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\begin{document}
\title{6320-001 - Spring 2021 - Weeks 11-12 (3/30, 4/01, 4/06, 4/08)}
\maketitle
\section{The next two weeks in 6320}
{\bf 3/30} -- Galois extensions and the fundamental theorem of Galois theory.
{\bf 4/01} -- Cyclotomic fields.
{\bf 4/06} -- Galois groups of polynomials.
{\bf 4/08} -- Solvability in radicals. \\
\noindent{\bf The basic results and definitions in Galois theory:}
If $L$ is a field and $S \subset \mr{Aut}(L)$ is a subset, we write
\[ L^S := \{\ell \in L\; | \; \sigma(\ell)=\ell \, \forall\, \sigma \in S \}. \]
It is simple to check that it is a subfield, called the fixed field of the collection of automorphisms $S$. We will use this especially when $S$ is a subgroup of $\mr{Aut}(L)$.
If $L$ is a field and $M \subset L$ is a subset, we write
\[ \mathrm{Fix}(M) := \{\sigma \in \Aut(L) \; |\; \sigma(m)=m\, \forall\, m \in M\}.\]
It is simple to check that it is a subgroup; it consists of all automorphisms of $L$ that act trivially (i.e., restrict to the identity) on $M$. We will use this especially when $M$ is a subfield.
\begin{theorem}[Galois extensions and the fundamental theorem of Galois theory]\hfill
For $L/K$ a finite extension, $|\Aut(L/K)|\leq [L:K]$, and the following are equivalent:
\begin{enumerate}
\item $[L:K]=|\Aut(L/K)|$.
\item $K=L^{\mathrm{Aut}(L/K)}$,
\item $L/K$ is separable and normal: that is, if $\alpha \in L$, the minimal polynomial $m_\alpha(x) \in K[x]$ of $\alpha$ over $K$ has $\mr{deg}\,m_\alpha$ distinct roots in $L$.
\item $L/K$ is a splitting field of a separable polynomial in $K[x]$,
\end{enumerate}
When these equivalent conditions hold, $L/K$ is called a \textbf{Galois extension}.
Moreover, if $L/K$ is a Galois extension then there is an inclusion reversing bijection
\begin{eqnarray*}
\{ \textrm{Intermediary field extensions }L \supseteq M \supseteq K \} & \leftrightarrow & \{ \textrm{Subgroups } \{e\} \leq H\leq\Aut(L/K) \} \\
M & \mapsto & \mathrm{Fix}(M) \\
L^H & \leftmapsto & H.
\end{eqnarray*}
Furthermore, for any intermediary extension $L \supseteq M \supseteq K$,
\begin{enumerate}
\item $|\mr{Fix}(M)|=[L:M]$ and $[\Aut(L/K):\mr{Fix}(M)]=[M:K].$
\item $L/M$ is Galois and $\Aut(L/M)=\mathrm{Fix}(M)$,
\item $M/K$ is Galois if and only if $\mathrm{Fix}(M)$ is a normal subgroup, in which case
\[ \Aut(M/K)=\Aut(L/K)/\mathrm{Fix}(M). \]
\end{enumerate}
Finally, if $M_1 \leftrightarrow H_1$, $M_2 \leftrightarrow H_2$, then
\[ M_1 M_2 \leftrightarrow H_1 \cap H_2 \textrm{ and } M_1 \cap M_2 \leftrightarrow \langle H_1, H_2 \rangle. \]
\end{theorem}
For a Galois extension $L/K$, we sometimes write $\mr{Gal}(L/K)$ in place of $\mr{Aut}(L/K)$ and refer to it as the \emph{Galois group} of the extension. If $f(x) \in K[x]$ is a polynomial, the Galois group of $f$ means the Galois group of a splitting field of $f$.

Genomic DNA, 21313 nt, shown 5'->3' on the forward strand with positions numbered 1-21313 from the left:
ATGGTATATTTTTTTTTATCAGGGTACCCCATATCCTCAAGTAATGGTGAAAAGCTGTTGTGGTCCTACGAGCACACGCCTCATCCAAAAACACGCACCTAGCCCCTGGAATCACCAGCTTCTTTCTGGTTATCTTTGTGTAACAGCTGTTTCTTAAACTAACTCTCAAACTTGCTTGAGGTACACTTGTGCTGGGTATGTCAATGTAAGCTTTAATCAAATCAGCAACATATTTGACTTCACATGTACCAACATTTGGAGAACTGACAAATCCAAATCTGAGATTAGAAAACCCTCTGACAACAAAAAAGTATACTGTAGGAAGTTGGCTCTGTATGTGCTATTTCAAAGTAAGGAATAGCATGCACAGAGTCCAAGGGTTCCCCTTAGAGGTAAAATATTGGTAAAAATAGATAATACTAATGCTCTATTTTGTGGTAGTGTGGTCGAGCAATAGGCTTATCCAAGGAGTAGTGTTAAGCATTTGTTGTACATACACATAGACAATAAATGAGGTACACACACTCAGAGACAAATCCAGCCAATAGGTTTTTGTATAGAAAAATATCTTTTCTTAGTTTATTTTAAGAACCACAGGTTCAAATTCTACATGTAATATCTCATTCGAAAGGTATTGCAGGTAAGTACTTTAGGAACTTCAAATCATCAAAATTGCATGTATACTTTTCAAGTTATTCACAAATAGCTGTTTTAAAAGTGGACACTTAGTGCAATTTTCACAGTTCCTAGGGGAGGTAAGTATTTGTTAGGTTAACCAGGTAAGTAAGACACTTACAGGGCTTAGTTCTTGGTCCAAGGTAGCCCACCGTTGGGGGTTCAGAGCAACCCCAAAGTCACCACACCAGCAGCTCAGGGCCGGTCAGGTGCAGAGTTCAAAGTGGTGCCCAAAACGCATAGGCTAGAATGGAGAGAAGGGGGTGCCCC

We record a particularly useful computational corollary :
\begin{corollary}\hfill
\begin{enumerate}
\item If $L/K$ is a Galois extension, and $\alpha \in L$ then the roots of the minimal polynomial $m_\alpha(x)\in K[x]$ of $\alpha$ over $K$ are the orbit $\mr{Gal}(L/K)\cdot \alpha$.
\item If $f\in K[x]$ is separable then the irreducible factors of $f$ are in bijection with the orbits of the Galois group of $f$ on the roots of $f$ in the splitting field, with each orbit corresponding to the roots of an irreducible factor.
\end{enumerate}
\end{corollary}
\begin{proof} Left to the reader.
\end{proof}
We also note a corollary when this is combined with the primitive element theorem proved in the problem on your Week 10 homework:
\begin{corollary}
If $L=K(\alpha_1, \ldots, \alpha_m)$ for $\alpha_i\in L$ separable algebraic over $K$, then $L$ is a simple extension of $K$, i.e. $L=K(\alpha)$ for some $\alpha\in L$.
\end{corollary}
\begin{proof} Left to the reader (hint: embed $L$ in the splitting field of a separable polynomial over K).
\end{proof}
The following lemma, which is the main ingredient in the proof, is also very useful on its own:
\begin{lemma}\label{lemma:fixed-index}
If $L$ is a field and $G \subset \Aut(L)$ is a finite subgroup then $[L: L^G]=|G|.$\end{lemma}
In particular, this implies that $L/L^G$ is Galois with group $G$. The proof of Lemma \ref{lemma:fixed-index} uses independence of characters to establish $|G|\leq [L:L^G]$ and a primitive version of \emph{descent} for the other inequality; it is elaborated in one of the problems below. We recall the statement of independence of characters, which was covered in Week 6, here:
\subsection{Independence of characters}
If $G$ is a group and $L$ is a field, recall that a \emph{character} of $G$ with values in $L$ is a group homomorphism $G \rightarrow L^\times$. We can view a character as an element of the set $\mr{Maps}(G,L)$ of all functions on $G$ with values in $L$, which is an $L$-vector space.
\begin{theorem}[Independence of characters] If $X$ is a set of distinct characters of $G$ with values in $L$, then $X$ is a linearly independent set when viewed as a subset of the $L$-vector space $\mathrm{Maps}(G, L)$.
\end{theorem}
\begin{proof}
We sketch the proof: It suffices to consider $X$ finite, for which we can argue by induction. The base case is clear since any character maps $1 \in G$ to $1 \in L$. Suppose it is known for $|X|